Can We Compete With Robots?
There’s a major public issue brewing that sooner or later will explode into common debate. You could probably trace its beginning back a few years ago when entrepreneur and technologist Martin Ford wrote a book called “The Lights in the Tunnel: Automation, Accelerating Technology and the Economy of the Future”. His new book is an extension of his thinking called “The Rise of the Robots” reviewed here in the New York Times by Barbara Ehrenreich, another sharp thinker about the nature of work.
With his first book, Ford raised the issue that we may be facing a new kind of automation. Previous bouts of automation have eliminated jobs, but always created new jobs, and for years most economists assumed that would be true with computers and robots. But the conversation has started to shift toward the notion that “this time is different.” Different in two ways: 1) this will impact white collar workers as well as those who work with their hands and 2) it is not at all clear where the new middle-class jobs will come from.
I see the trend everywhere among my clients–from so-called e-discovery software that is eliminating that common task for young lawyers, to programmatic buying tools in advertising agencies that replace traditional media buyers. And in her review, Ehrenreich points out that an increasing number of financial and sports stories are written by robots–and then does a pretty good job of suggesting how someday smart software could be used to replace book reviewers.
And recently I was introduced to the concept of Robotic Process Automation, which effectively automates many routine clerical tasks, without requiring fundamental changes to the company’s underlying software. A lot of clerical tasks involve, say, checking one number against another to make sure it was properly recorded, or moving data from one program to another program that isn’t fully compatible.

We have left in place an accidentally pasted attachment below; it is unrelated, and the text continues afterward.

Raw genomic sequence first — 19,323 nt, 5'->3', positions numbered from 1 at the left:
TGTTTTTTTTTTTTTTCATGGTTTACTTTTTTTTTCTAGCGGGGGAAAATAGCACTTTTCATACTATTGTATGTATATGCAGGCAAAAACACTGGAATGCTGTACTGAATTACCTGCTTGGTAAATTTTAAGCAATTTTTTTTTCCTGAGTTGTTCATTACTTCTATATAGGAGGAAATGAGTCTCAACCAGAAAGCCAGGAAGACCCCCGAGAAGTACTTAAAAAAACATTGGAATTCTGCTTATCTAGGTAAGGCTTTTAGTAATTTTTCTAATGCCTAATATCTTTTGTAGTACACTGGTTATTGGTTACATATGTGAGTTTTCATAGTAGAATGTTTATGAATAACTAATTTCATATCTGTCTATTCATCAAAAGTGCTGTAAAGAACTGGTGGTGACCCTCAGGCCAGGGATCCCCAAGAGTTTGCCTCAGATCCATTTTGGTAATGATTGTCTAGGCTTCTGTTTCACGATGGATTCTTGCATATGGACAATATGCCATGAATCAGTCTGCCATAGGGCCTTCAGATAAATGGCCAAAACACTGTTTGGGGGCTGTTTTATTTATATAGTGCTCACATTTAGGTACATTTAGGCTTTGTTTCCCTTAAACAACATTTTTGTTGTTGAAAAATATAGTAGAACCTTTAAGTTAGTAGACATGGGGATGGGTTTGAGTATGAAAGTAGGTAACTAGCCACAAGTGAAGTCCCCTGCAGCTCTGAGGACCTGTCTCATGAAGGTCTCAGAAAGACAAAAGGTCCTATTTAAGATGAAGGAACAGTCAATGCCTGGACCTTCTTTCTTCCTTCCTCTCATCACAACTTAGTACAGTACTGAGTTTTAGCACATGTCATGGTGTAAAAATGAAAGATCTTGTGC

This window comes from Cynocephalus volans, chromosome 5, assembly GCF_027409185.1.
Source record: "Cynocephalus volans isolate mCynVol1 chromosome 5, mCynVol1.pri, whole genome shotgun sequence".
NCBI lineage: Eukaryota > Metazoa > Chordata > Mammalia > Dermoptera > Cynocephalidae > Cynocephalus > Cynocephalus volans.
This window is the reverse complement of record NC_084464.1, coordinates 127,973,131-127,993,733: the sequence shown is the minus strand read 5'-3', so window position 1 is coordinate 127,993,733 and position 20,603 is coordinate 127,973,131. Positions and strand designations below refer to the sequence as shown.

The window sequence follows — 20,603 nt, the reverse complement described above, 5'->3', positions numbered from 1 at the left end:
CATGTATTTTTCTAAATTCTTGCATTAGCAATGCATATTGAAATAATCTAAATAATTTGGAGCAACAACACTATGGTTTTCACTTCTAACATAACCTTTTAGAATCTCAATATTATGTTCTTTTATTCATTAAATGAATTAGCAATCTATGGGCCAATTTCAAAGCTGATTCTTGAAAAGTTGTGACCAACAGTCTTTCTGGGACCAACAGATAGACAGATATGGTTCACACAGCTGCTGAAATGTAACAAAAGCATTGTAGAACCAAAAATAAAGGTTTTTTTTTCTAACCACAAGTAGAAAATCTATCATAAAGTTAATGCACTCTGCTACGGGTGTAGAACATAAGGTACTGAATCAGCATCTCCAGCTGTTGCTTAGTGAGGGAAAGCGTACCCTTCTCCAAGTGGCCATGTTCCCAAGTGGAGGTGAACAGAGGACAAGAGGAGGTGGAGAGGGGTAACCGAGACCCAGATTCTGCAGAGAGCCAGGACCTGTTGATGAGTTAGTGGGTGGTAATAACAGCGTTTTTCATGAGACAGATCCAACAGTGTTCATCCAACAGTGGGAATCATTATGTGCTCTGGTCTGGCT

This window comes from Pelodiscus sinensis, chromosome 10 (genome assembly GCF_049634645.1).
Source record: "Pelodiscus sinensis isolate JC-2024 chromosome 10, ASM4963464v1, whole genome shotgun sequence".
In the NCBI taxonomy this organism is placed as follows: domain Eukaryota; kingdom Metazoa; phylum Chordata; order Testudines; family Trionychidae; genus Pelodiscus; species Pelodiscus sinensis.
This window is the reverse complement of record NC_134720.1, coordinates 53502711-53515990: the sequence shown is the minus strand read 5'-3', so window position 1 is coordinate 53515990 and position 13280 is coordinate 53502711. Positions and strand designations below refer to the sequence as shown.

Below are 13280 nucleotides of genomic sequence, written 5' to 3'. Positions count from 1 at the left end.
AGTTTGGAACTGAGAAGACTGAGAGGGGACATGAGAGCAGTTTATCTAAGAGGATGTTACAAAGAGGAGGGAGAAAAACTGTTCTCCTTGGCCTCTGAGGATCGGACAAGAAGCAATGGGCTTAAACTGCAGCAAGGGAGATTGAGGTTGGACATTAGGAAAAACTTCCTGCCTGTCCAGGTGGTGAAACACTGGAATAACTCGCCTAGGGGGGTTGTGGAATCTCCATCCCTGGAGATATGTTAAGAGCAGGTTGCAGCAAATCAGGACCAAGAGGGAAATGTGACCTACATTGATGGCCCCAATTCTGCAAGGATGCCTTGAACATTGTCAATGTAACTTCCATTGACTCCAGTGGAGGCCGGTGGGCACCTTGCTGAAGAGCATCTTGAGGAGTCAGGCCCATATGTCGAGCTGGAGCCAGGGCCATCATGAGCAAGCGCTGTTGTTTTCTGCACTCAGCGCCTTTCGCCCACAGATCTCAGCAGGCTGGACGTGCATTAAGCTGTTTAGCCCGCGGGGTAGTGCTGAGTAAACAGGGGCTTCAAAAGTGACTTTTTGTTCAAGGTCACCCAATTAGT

That’s the kind of work that is often outsourced to India. Now, RPA advocates suggest that with these new efficiencies it may be possible to bring those jobs home to the United States. But that would still mean that say, a thousand jobs that were lost in the US a decade ago might return to our shores–but this time only employing fewer than one hundred.
Ford points out that a country that consists of a wealthy elite and everyone else performing minimum wage jobs is not a healthy economy. Indeed, that’s generally agreed upon by both liberal and conservative economists. We need the kind of strong middle class that existed in the United States post-WWII, created in part by the unionization of factory workers. That’s the rationale behind the movement across the country right now to raise the wages of service workers to create a new middle class. One wage goal that is often suggested is $15 an hour.
Ironically, I recently saw a business plan for a sophisticated fast food robot that would easily replace several workers. What struck me most was a graph in the plan that showed how the machine became a profitable investment when the wages of workers approached….$15 an hour.
In”The Rise of the Robots” Ford makes an obvious but controversial suggestion: a guaranteed annual income. If robots and smart software are creating additional wealth, but that’s not being distributed beyond the owners of the machines, then the notion of income redistribution raises its head. And in a world in which jobs are created and destroyed quickly, and workforce flexibility is important, then a guaranteed annual income would give people the freedom to take some risks, as well as participate in growing but insecure opportunities like Uber or Task Rabbit.
Like climate change, job loss through automation is one of those issues that creeps up very slowly, and is also highly susceptible to political manipulation. We will hear much, much more on this topic long before any solutions come into sight.